Undergraduate Research: A Military Messenger

Undergraduate Research: A Military Messenger

ROTC student plants to produce grand-backed film project to support veterans center

By Allison Gorman

Javier Hernandez is using undergraduate research to mix Business Administration with pleasure and to give back to an MTSU community he loves.

The sophomore from La Vergne has been making amateur videos for years, so when he enrolled at MTSU, he toyed with the idea of minoring in Video and Film Production. But as a first-generation college student who needed to take the straightest path to career success, he decided it wouldn’t be wise to take on the extra semester of coursework.

(Photography by J. Intintoli)

Instead, Hernandez plans to feed his creative appetite—and improve his skills—with the help of an Undergraduate Research Experience and Creative Activity (URECA) grant. He intends to use the funds to make a video promoting MTSU’s Charlie and Hazel Daniels Veterans and Military Family Center.

MTSU has more than 1,000 veteran and active military students, and the Daniels Center, which opened in Keathley University Center in 2015, ranks among the largest, most comprehensive campus veterans centers in the nation.

Hernandez, an Army ROTC student, said he feels many people aren’t aware of the center’s existence or what it offers, including some students and families who could use its services.

“It’s something unique, because it’s not just about helping people out with their paperwork,” he said. “They want to help students graduate and be successful personally and professionally as well as academically.”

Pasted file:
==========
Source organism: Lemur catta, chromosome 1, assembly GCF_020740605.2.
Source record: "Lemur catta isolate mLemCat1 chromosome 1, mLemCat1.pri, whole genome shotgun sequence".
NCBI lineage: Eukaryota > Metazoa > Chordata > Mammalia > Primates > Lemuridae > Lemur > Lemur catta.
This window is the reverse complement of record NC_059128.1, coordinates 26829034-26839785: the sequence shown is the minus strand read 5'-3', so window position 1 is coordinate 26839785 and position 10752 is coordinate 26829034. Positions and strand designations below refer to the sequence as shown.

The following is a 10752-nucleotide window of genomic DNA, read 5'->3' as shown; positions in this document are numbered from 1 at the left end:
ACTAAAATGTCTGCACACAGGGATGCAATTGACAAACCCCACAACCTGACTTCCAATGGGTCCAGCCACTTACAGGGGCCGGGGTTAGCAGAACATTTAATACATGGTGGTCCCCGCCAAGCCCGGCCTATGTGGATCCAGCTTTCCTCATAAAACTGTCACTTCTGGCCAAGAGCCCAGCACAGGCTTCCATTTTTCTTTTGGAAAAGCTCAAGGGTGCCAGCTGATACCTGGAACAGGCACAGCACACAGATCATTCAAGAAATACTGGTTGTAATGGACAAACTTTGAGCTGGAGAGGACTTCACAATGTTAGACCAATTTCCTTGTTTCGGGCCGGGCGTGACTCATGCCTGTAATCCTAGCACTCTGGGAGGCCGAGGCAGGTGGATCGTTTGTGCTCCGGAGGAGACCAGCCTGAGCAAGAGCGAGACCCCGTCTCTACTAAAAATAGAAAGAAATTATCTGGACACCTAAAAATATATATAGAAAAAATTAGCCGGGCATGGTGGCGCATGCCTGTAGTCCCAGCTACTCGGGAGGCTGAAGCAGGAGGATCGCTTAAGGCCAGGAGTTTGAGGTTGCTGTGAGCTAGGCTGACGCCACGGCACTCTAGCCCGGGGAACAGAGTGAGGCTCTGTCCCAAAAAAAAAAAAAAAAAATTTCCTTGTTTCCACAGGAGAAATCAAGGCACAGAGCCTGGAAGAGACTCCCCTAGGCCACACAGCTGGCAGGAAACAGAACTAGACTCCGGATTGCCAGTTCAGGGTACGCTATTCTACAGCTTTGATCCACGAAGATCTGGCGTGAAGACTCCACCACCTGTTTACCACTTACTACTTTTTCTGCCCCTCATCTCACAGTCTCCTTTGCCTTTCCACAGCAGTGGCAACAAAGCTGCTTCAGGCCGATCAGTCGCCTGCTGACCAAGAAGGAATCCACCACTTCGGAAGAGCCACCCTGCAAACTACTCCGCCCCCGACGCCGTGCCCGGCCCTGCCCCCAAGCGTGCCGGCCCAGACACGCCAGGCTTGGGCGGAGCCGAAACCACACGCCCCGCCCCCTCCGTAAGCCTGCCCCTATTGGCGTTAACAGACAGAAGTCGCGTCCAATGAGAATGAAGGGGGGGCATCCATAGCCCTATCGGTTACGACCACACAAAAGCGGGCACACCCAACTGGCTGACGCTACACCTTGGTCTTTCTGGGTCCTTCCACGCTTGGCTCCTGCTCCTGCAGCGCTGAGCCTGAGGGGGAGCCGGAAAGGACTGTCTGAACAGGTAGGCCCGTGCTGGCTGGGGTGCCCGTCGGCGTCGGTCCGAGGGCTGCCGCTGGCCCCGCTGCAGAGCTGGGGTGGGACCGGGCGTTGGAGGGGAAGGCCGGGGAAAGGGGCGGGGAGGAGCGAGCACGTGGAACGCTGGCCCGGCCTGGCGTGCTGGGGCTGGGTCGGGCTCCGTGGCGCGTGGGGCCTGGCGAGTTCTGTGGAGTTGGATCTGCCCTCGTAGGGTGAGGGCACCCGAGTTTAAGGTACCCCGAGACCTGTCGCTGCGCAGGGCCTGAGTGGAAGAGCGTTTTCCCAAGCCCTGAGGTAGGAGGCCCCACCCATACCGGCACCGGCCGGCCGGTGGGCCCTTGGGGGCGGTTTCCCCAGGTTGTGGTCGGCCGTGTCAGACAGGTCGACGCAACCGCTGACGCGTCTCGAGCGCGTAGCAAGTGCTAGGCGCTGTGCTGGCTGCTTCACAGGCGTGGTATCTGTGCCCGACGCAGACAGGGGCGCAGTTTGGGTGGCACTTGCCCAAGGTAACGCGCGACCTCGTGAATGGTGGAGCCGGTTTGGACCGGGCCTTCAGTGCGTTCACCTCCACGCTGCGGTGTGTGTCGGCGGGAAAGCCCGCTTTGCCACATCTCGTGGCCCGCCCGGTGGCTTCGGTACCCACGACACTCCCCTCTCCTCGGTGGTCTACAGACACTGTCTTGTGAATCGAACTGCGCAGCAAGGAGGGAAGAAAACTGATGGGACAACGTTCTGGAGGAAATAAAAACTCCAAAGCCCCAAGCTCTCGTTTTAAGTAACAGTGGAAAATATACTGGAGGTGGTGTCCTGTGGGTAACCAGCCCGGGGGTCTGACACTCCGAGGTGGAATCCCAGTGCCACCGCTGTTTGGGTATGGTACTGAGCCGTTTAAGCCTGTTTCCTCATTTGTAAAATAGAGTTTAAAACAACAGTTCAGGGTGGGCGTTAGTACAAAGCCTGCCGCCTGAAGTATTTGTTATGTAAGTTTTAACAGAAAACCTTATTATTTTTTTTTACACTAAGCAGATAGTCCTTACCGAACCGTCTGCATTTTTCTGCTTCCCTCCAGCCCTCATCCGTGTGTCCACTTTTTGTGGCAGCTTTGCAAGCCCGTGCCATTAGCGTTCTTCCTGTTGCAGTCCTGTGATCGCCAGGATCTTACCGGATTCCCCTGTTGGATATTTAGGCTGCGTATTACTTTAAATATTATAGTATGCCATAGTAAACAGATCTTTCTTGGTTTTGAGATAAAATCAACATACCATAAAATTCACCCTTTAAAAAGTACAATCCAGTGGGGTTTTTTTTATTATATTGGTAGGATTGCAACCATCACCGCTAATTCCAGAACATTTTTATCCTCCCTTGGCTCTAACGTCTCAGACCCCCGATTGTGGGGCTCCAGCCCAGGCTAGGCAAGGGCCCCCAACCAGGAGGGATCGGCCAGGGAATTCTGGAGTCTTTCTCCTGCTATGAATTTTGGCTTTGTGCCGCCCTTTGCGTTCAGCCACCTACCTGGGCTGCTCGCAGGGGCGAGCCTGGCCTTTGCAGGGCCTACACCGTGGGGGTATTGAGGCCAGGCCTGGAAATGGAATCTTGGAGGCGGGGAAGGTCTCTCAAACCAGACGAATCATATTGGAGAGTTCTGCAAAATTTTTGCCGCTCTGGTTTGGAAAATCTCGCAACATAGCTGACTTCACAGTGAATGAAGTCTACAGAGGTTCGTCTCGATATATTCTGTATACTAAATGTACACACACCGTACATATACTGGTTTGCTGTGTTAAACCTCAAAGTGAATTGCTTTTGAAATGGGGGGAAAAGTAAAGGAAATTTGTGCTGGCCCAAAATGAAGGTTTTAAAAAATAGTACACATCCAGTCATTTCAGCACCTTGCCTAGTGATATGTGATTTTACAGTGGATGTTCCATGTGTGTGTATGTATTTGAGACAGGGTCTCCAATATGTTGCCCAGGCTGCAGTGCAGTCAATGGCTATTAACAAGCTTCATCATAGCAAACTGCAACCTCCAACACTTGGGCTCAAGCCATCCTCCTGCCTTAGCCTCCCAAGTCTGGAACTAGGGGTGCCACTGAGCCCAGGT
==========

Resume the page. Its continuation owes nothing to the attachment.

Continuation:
Beyond providing services such as financial aid assistance and academic advising, the Daniels Center offers space where students who share a military connection can meet and study as a community.

It’s entertainment, but in the background there’s always a purpose.

Hernandez is part of the military community too, having found his own place there through MTSU’s ROTC program.

“After the first semester, I loved it so much that I knew this was exactly what I wanted to do,” he said.

Between a Business Administration degree and the Military Science minor he’ll earn through ROTC, Hernandez has his post-college future mapped out. But just in case he wants to make an excursion into the world of video production, he’s hoping his URECA experience can help him get there.

A Good Cause

Hernandez loves making videos so much that one of his favorite pastimes is “watching videos on how to create better videos.” Another favorite pastime is watching movies, specifically superhero movies such as X-Men and The Avengers. Like most fans of that genre, he enjoys the action. But it’s the overarching themes that really capture his imagination.

“Yeah, it’s entertainment, but in the background there’s always a purpose. Something like Captain America—having loyalty, those high ethics and values. I think it would be great to display a message like that through video.”

His Daniels Center project would give him that opportunity. While its purpose will be to showcase the many ways the center supports military-connected students and their families,

Hernandez wants his work to convey a message about duty and camaraderie, the qualities that drew him to ROTC.